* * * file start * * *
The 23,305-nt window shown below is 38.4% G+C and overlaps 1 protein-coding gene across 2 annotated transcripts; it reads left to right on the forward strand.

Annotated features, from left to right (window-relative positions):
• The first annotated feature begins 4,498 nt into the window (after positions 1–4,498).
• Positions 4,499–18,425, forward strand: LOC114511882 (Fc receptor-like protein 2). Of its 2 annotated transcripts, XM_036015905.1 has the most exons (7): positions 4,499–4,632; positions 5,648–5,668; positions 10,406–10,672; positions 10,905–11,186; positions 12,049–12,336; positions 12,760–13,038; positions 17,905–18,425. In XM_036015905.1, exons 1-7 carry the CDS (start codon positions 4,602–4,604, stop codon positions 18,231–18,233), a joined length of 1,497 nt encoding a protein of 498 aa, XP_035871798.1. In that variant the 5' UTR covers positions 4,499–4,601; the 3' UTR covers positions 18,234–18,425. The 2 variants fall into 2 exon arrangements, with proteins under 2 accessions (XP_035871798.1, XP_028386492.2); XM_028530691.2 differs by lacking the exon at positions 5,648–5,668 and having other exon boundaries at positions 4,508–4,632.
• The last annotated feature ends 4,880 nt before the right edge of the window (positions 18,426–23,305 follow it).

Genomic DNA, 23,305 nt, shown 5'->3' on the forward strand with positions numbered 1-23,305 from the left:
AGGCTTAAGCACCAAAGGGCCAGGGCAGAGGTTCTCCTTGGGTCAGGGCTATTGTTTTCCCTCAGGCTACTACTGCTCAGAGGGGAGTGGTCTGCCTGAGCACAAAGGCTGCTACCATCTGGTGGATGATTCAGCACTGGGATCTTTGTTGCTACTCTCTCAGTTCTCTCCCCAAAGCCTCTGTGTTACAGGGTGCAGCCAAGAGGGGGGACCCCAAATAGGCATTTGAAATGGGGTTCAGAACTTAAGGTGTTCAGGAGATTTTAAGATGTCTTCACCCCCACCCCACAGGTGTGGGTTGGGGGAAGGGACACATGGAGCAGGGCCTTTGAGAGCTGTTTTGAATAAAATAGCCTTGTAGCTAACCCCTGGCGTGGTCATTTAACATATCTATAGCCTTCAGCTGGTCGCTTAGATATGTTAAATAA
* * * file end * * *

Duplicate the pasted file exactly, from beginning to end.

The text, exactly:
The 23,305-nt window shown below is 38.4% G+C and overlaps 1 protein-coding gene across 2 annotated transcripts; it reads left to right on the forward strand.

Annotated features, from left to right (window-relative positions):
• The first annotated feature begins 4,498 nt into the window (after positions 1–4,498).
• Positions 4,499–18,425, forward strand: LOC114511882 (Fc receptor-like protein 2). Of its 2 annotated transcripts, XM_036015905.1 has the most exons (7): positions 4,499–4,632; positions 5,648–5,668; positions 10,406–10,672; positions 10,905–11,186; positions 12,049–12,336; positions 12,760–13,038; positions 17,905–18,425. In XM_036015905.1, exons 1-7 carry the CDS (start codon positions 4,602–4,604, stop codon positions 18,231–18,233), a joined length of 1,497 nt encoding a protein of 498 aa, XP_035871798.1. In that variant the 5' UTR covers positions 4,499–4,601; the 3' UTR covers positions 18,234–18,425. The 2 variants fall into 2 exon arrangements, with proteins under 2 accessions (XP_035871798.1, XP_028386492.2); XM_028530691.2 differs by lacking the exon at positions 5,648–5,668 and having other exon boundaries at positions 4,508–4,632.
• The last annotated feature ends 4,880 nt before the right edge of the window (positions 18,426–23,305 follow it).

Genomic DNA, 23,305 nt, shown 5'->3' on the forward strand with positions numbered 1-23,305 from the left:
AGGCTTAAGCACCAAAGGGCCAGGGCAGAGGTTCTCCTTGGGTCAGGGCTATTGTTTTCCCTCAGGCTACTACTGCTCAGAGGGGAGTGGTCTGCCTGAGCACAAAGGCTGCTACCATCTGGTGGATGATTCAGCACTGGGATCTTTGTTGCTACTCTCTCAGTTCTCTCCCCAAAGCCTCTGTGTTACAGGGTGCAGCCAAGAGGGGGGACCCCAAATAGGCATTTGAAATGGGGTTCAGAACTTAAGGTGTTCAGGAGATTTTAAGATGTCTTCACCCCCACCCCACAGGTGTGGGTTGGGGGAAGGGACACATGGAGCAGGGCCTTTGAGAGCTGTTTTGAATAAAATAGCCTTGTAGCTAACCCCTGGCGTGGTCATTTAACATATCTATAGCCTTCAGCTGGTCGCTTAGATATGTTAAATAA